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Examining Business Open Enrollment and Employer Vaccination-and-Testing-Mandate Guidelines

We are already a month into open enrollment 2022. Are you a business owner looking for health insurance, but it’s outside of your renewal period? No worries; your group qualifies for a special enrollment period (SEP)! Yes, you read that correctly!

Open enrollment is a yearly period when individuals/families and businesses can enroll in a new health insurance plan or make changes to their existing plan. In most states, open enrollment runs from November 1 to December 15, but New Jersey’s deadline is January 31.

It’s that time of year again when business owners can get health insurance without meeting the standard participation requirements. It runs until December 15 for a January 1 effective date.

Technically for a group health plan, you need 75% of your employees to opt in, but during the special enrollment period (SEP), that requirement is waived, and you can enroll with as few as one person getting insured.

The main requirements for your business are that you have at least one employee on the plan besides the owner and their spouse, and that employee must be a W-2 employee.

Employer Vaccination-and-Testing-Mandate Guidelines

OSHA released details on its employer vaccination-and-testing mandate for private businesses with 100 or more employees. The Fifth Circuit Court of Appeals has currently stopped this law due to serious constitutional concerns, and its future implementation is uncertain. The new requirement for private businesses requires employers to adopt a workplace policy that mandates COVID-19 vaccinations or weekly testing for the entire workplace.

How will employees be counted to determine if the employer meets the 100 employee threshold?

Employers must include all employers across all of their U.S. locations regardless of employees’ vaccination status or where they perform their work.

The count is done on a corporate level, not by an individual location. A single corporate entity with multiple locations will include all employees at all locations in the count.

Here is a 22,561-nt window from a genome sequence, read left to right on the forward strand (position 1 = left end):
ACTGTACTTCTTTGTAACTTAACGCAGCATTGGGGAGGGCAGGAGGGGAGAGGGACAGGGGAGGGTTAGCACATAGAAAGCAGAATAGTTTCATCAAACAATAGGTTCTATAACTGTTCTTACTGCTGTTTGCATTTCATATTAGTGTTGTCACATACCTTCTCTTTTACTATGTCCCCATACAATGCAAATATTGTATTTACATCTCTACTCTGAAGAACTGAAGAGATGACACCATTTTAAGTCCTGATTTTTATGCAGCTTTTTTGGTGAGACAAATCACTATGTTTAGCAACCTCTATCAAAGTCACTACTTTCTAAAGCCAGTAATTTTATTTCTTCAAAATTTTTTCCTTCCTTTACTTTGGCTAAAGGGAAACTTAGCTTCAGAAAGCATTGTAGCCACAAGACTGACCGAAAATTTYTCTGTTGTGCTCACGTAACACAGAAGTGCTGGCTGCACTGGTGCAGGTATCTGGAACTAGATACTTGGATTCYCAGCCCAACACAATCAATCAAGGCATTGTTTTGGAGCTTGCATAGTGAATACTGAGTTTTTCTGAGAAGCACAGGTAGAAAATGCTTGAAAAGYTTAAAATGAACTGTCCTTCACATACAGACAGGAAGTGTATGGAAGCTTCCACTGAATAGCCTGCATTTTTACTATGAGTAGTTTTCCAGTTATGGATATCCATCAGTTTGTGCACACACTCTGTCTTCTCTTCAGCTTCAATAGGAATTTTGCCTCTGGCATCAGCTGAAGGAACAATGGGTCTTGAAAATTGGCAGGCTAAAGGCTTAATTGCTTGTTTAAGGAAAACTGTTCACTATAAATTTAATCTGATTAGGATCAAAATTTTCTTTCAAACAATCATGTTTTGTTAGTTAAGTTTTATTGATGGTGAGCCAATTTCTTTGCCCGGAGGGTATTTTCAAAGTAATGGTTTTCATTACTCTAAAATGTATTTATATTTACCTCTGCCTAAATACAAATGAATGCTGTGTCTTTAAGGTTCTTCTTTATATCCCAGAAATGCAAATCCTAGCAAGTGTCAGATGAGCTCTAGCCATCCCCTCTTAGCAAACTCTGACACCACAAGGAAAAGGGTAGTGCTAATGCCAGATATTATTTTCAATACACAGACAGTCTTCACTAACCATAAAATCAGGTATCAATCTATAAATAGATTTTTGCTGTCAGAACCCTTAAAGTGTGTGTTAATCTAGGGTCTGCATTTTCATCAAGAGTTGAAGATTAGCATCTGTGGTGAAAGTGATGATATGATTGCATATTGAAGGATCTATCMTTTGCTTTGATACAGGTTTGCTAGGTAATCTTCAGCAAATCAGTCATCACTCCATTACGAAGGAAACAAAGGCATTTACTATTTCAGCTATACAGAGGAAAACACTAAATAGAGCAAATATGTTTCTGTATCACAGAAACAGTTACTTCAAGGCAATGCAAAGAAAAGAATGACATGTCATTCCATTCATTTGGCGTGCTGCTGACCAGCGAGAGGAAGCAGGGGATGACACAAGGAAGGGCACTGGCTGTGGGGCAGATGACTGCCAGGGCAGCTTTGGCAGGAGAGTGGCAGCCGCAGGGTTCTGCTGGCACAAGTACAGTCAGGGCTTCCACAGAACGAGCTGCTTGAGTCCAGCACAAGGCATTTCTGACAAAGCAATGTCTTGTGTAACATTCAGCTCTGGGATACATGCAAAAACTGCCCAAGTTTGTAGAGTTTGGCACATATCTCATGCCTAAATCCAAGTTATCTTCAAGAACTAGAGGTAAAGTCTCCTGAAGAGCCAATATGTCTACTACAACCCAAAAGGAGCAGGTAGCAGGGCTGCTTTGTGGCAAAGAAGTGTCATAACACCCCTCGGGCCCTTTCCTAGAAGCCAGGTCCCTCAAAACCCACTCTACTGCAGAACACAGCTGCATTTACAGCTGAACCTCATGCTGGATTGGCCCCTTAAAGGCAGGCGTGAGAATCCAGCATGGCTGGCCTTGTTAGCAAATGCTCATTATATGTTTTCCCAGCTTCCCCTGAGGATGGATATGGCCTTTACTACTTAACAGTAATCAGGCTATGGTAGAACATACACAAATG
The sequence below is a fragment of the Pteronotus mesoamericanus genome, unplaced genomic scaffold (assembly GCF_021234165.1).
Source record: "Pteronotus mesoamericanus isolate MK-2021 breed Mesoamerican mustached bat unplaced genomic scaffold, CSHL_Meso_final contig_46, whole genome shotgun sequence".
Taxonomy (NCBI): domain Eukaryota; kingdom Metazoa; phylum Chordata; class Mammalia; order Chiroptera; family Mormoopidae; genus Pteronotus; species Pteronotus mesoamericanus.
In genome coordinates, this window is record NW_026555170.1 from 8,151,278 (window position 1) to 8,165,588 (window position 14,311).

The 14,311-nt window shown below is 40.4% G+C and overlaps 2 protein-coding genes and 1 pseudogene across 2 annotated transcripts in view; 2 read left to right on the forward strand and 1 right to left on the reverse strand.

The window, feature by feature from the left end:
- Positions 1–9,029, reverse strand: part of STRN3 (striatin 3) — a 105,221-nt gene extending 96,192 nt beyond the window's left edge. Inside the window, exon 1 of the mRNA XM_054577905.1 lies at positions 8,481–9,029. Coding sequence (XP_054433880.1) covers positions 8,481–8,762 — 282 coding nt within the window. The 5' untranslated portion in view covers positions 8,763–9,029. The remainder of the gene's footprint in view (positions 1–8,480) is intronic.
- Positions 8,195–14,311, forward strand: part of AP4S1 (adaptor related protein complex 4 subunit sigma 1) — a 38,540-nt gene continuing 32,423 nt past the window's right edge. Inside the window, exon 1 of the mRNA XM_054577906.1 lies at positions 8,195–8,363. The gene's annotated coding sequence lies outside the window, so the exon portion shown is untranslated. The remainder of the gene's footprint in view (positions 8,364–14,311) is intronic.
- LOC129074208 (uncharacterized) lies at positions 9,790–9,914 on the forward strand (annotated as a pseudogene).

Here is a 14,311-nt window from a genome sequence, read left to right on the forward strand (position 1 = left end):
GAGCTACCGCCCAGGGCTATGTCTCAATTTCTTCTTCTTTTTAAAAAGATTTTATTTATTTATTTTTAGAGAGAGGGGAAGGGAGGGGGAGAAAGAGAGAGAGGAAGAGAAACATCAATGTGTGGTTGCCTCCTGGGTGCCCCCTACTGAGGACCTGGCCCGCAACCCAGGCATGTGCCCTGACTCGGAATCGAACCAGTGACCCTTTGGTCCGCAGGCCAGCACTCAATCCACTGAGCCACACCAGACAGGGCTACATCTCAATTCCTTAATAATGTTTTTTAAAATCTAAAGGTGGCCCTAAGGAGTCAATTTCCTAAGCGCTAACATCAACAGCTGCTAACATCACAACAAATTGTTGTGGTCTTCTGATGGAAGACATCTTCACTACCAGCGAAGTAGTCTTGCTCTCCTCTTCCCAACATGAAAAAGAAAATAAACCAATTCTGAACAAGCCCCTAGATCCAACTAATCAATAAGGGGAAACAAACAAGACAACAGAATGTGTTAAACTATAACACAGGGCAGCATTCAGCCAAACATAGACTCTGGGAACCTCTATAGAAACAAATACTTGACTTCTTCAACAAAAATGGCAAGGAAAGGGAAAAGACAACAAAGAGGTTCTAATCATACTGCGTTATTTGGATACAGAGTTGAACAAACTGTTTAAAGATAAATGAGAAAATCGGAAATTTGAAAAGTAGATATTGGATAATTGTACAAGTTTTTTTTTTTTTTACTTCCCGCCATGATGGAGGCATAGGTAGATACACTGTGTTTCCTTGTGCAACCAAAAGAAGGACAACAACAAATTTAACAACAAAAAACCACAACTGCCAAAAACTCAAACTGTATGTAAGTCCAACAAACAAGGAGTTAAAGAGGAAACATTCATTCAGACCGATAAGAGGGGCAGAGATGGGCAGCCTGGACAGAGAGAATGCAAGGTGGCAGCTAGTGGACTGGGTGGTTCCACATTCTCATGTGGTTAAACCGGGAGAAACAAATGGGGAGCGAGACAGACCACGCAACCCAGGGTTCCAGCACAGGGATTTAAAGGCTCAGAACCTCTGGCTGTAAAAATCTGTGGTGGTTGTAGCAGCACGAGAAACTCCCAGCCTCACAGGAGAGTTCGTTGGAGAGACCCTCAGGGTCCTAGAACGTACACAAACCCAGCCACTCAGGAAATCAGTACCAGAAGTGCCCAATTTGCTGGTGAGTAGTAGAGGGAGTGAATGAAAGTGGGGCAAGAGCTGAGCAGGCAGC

Part-time employees count towards the total number of employees. Part-time employees are not counted on a fractional basis.

Independent contractors do not count towards the total.

Employees who work from home are counted towards the 100 employee threshold. However, the mandate requirements would only apply to the employees who work in the office.

What are the deadlines for employer compliance?

There are two critical dates: December 5 and January 4.

By December 5, 2021, employers must have complied with the following OSHA requirements:

Determine the vaccination status of all employees and keep a record.

Obtain documented proof for all vaccinations in the workforce.

Implement the vaccination/testing policy approved by OSHA ETS standards, and inform all employees.

Implement a policy to provide employees with at least four hours of paid sick time to receive vaccination doses and further time off to recover from potential side effects.

Make employee vaccine/testing records available to employees or employee representatives upon request.

By January 4, employers must implement a testing program (if they decide to give employees the option of vaccinating or testing).

What is the testing requirement?

Any employee who is not fully vaccinated and goes to the workplace must submit to a COVID-19 weekly testing protocol. The employee must take and provide proof of a negative test at least once every seven days.

If an unvaccinated employee visits the office less often than every seven days, the employee must be tested for COVID-19 within seven days before returning to the workplace and must provide proof of negative test upon return. Employees who work remotely 100% of the time, work outdoors exclusively or work by themselves where no other individuals are present are exempted from testing.

Penalties for Noncompliance

OSHA has the authority to cite and financially penalize employers for non-compliance with all or specific aspects of this policy or cite employers for violations in particular instances.

OSHA will determine whether an employer has intentionally disregarded their responsibilities or displayed a blatant disregard to employee safety or health, both of which will result in stricter penalties. The penalty for an OSHA violation is $13,653 per violation. There is a far more severe penalty for willful or repeated violations: $136,532 per violation.

The Bottom Line

While the effective date may still be weeks away, you should begin preparing now by establishing policies for determining employees’ vaccination status and procedures for tracking weekly test results. It would be best if you also prepare for the possibility that employees may refuse to comply with the requirements of the ETS and begin planning and appropriate response. We will monitor these developments and provide updates as events warrant.

Mark Herschlag is CEO of Cosmo Insurance Agency, which is based in Ocean County. Cosmo Insurance Agency offers personalized solutions for individuals and businesses looking to obtain health, life, dental, long-term-care or disability insurance.

For more information or for a free, no-obligation quote, please call 201-817-1388 or email
[email protected].

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